As you may have noticed, the bourgeoisie is, in fact, the all-achieving class. Almost everything of value since the Enlightenment, including the Enlightenment itself, has issued from the middle-class; every invention, every discovery, every advance, with so few exceptions they can be counted on a few of your fingers. But to the demons of poetry and philosophy and revolution, the bourgeois was everything that was wrong with Life: the bourgeois with his politesse, his prudence, his order and cleanliness, his comfortable house, his good-quality clothes, his well-stocked larder, his prosperity, his faithfulness to duty, his thrifty habits … “No, no,” the scornful voices yell, interrupting me. “Its not just that, it’s … it’s … it’s his complacency, his bad taste, his narrow-mindedness, his privilege, his exploitation of underdogs, his obsession with material things – and his stupid sexual inhibition. Those, don’t you see, are the unbearable traits that make him a worthy target of our artistic fury. He does not, cannot feel as we do. Down with him! Grind him into the dust!”
But it is the againstness itself that characterizes the demons. If every one of those despicable things about the bourgeois were overcome or destroyed (as every one of them was in Communist Russia), and civilization wholly laid to waste, the urge would rage on, its hunger unappeased, hunting its everlasting prey: What Is. To them, as to the Gnostics of old, everything that is here is bad; the good lies beyond.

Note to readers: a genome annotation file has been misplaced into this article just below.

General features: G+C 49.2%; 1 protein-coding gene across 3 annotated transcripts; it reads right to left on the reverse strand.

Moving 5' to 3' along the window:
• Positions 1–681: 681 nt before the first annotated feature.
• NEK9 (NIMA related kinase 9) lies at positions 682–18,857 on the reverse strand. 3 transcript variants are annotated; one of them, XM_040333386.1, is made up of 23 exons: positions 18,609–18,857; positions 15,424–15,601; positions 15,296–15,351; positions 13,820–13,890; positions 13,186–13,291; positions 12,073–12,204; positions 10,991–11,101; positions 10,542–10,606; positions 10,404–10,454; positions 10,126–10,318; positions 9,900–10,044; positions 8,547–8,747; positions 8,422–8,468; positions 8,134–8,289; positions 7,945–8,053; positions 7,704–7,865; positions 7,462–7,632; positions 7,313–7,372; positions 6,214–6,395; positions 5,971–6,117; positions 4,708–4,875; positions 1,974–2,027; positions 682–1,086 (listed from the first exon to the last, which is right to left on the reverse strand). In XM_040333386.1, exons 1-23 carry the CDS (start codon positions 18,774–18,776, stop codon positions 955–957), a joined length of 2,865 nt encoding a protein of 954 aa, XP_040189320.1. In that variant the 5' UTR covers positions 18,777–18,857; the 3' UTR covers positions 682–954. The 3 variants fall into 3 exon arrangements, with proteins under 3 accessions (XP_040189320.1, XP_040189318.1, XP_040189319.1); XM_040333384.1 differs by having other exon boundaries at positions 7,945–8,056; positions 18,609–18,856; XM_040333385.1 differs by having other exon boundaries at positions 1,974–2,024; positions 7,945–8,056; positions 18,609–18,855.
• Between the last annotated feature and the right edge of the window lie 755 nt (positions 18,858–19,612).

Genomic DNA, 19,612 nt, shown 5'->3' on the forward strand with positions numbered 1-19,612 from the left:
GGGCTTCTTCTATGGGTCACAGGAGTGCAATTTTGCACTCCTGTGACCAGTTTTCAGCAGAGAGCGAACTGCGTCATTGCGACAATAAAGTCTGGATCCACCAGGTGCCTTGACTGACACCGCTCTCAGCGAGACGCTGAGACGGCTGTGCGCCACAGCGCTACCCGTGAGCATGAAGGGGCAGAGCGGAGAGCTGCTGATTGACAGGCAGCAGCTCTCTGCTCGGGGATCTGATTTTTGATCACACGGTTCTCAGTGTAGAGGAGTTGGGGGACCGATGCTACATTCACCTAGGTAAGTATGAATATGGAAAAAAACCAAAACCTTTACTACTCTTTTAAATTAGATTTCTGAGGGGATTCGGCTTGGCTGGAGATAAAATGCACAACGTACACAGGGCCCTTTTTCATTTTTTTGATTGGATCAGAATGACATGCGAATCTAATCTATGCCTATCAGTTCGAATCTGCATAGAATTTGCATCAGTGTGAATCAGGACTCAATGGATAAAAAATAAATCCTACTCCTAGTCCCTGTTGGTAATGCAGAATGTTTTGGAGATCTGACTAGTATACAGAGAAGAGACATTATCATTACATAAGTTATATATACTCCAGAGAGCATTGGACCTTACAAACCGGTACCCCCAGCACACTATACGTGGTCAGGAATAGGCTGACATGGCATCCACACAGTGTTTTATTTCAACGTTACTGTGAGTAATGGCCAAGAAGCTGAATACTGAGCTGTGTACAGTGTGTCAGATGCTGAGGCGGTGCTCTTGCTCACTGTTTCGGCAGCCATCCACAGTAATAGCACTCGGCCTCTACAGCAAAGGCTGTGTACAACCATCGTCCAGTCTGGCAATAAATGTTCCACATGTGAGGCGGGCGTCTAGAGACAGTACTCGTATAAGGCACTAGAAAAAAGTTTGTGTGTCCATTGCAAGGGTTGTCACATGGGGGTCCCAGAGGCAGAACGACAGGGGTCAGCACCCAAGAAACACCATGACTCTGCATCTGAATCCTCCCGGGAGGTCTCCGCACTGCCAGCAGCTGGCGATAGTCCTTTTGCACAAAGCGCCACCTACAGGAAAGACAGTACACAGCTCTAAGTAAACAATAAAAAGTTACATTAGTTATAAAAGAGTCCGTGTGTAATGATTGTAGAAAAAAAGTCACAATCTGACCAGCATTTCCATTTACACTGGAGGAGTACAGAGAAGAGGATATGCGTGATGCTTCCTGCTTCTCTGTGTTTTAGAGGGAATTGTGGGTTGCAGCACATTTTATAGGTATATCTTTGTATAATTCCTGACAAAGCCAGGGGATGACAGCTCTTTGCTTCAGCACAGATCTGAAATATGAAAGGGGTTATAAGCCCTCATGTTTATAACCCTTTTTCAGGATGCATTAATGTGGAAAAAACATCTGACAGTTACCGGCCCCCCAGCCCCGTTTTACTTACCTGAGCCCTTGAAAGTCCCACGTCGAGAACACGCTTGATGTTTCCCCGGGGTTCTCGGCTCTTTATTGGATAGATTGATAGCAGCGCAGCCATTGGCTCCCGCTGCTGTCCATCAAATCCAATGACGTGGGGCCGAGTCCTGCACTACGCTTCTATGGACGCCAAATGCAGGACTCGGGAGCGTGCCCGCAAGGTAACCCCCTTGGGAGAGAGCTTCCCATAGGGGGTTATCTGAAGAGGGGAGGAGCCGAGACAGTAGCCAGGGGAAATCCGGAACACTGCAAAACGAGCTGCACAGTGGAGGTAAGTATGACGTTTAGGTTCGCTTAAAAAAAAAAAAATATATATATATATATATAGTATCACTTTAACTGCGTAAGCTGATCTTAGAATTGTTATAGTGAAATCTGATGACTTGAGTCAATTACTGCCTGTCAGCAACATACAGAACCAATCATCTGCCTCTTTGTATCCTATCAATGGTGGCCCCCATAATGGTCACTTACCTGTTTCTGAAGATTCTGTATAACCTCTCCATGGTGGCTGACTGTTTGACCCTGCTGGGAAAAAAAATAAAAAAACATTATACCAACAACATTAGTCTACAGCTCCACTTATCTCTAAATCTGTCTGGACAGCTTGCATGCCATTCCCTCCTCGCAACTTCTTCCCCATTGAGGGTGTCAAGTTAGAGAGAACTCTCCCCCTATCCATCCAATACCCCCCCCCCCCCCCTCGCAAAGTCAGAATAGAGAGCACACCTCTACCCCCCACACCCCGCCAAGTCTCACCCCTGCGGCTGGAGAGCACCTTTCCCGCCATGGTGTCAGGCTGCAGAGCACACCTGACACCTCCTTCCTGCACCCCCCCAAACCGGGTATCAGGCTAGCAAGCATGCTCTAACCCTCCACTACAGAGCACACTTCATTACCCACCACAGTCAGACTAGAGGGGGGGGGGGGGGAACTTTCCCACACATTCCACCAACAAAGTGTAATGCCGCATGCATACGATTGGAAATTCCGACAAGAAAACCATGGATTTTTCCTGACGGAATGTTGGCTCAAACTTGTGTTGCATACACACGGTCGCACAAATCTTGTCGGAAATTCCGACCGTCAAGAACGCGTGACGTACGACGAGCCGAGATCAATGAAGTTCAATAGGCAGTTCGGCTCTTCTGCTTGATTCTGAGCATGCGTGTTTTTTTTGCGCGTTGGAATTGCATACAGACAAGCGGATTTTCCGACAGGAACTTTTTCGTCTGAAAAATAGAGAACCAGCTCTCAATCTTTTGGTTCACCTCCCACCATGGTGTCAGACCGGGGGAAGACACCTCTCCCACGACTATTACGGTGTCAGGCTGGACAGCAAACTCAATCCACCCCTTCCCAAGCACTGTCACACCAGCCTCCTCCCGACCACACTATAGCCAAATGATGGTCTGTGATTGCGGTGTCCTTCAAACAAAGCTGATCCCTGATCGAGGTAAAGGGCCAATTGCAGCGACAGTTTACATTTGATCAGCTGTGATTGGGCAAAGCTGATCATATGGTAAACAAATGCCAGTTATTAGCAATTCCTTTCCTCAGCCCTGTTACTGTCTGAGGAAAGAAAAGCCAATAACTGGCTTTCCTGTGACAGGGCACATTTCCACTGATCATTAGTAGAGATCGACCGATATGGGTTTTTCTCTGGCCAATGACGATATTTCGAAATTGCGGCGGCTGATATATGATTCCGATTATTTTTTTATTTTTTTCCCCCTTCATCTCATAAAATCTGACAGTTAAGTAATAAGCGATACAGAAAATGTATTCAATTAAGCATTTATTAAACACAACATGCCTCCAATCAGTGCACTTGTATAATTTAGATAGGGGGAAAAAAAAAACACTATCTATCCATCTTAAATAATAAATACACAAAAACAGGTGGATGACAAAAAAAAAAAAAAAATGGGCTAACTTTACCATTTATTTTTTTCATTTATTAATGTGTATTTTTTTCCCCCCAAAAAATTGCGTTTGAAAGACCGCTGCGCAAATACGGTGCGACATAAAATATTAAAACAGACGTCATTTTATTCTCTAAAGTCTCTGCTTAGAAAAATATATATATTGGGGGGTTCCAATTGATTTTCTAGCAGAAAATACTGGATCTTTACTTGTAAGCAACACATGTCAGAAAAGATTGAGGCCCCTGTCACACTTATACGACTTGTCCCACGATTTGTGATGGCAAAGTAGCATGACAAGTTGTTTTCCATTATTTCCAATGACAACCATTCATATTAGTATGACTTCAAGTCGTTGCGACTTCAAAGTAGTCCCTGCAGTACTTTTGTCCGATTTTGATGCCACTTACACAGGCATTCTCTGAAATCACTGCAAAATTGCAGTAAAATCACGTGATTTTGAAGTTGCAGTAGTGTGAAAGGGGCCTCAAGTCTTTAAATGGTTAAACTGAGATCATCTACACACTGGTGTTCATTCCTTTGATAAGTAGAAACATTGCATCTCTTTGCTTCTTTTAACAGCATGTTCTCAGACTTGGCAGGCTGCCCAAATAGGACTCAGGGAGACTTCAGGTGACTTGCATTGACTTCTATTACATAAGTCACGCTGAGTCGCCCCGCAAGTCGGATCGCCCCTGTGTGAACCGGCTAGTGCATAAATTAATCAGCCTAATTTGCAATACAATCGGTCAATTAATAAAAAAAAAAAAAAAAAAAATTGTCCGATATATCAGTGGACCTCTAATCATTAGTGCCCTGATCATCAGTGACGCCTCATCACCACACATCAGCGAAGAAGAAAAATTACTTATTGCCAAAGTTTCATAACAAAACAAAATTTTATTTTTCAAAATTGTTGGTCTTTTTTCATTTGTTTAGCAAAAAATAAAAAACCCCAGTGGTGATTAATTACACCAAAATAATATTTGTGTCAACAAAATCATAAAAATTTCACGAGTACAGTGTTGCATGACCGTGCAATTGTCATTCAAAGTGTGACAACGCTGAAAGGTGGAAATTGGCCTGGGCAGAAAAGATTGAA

Whatever words have been used to describe the Paris fashions in Scorn – modernism, post-modernism, structuralism, post-structuralism, deconstruction – they are all expressions of rebellion. To be a rebel is to be heroic. Despised and rejected by the bourgeois herd, the rebel is a martyr to his deep passion for art, his higher vision of a better world.
To protest against the bourgeois idea of what is good, the demons advocated doing whatever the bourgeois considered evil. They placed themselves in a French counter-tradition, a line that runs from Rousseau with his belief in the primacy of feeling and sentiment, through Robespierre with his Terror, the Marquis de Sade with his penchant for sexual torture, the nineteenth century poets Charles Baudelaire with his Flowers of Evil and Arthur Rimbaud with his Season in Hell, and on through the intellectual trend-setters – whom we will come to – of twentieth century French literature and their continuing effects. There are still reigning French demons in the twenty-first century. It is a dynasty of the defiant.
Baudelaire, a syphilitic, intoxicated himself with drugs – opium is the narcotic his poetry rhapsodizes – and wrote gorgeous descriptions of voluptuous sex with decomposing corpses; lyrics on physical and moral squalor; dramatic evocations of grief, anguish and dejection. He was a beautician of the sordid, a glamorizer of evil. He hero-worshipped “Satan”. His lush romantic poetry is about death, putrescence, crime, necrophilia, ennui, hell and the Devil; voluptuous sadism; the grotesque and the macabre.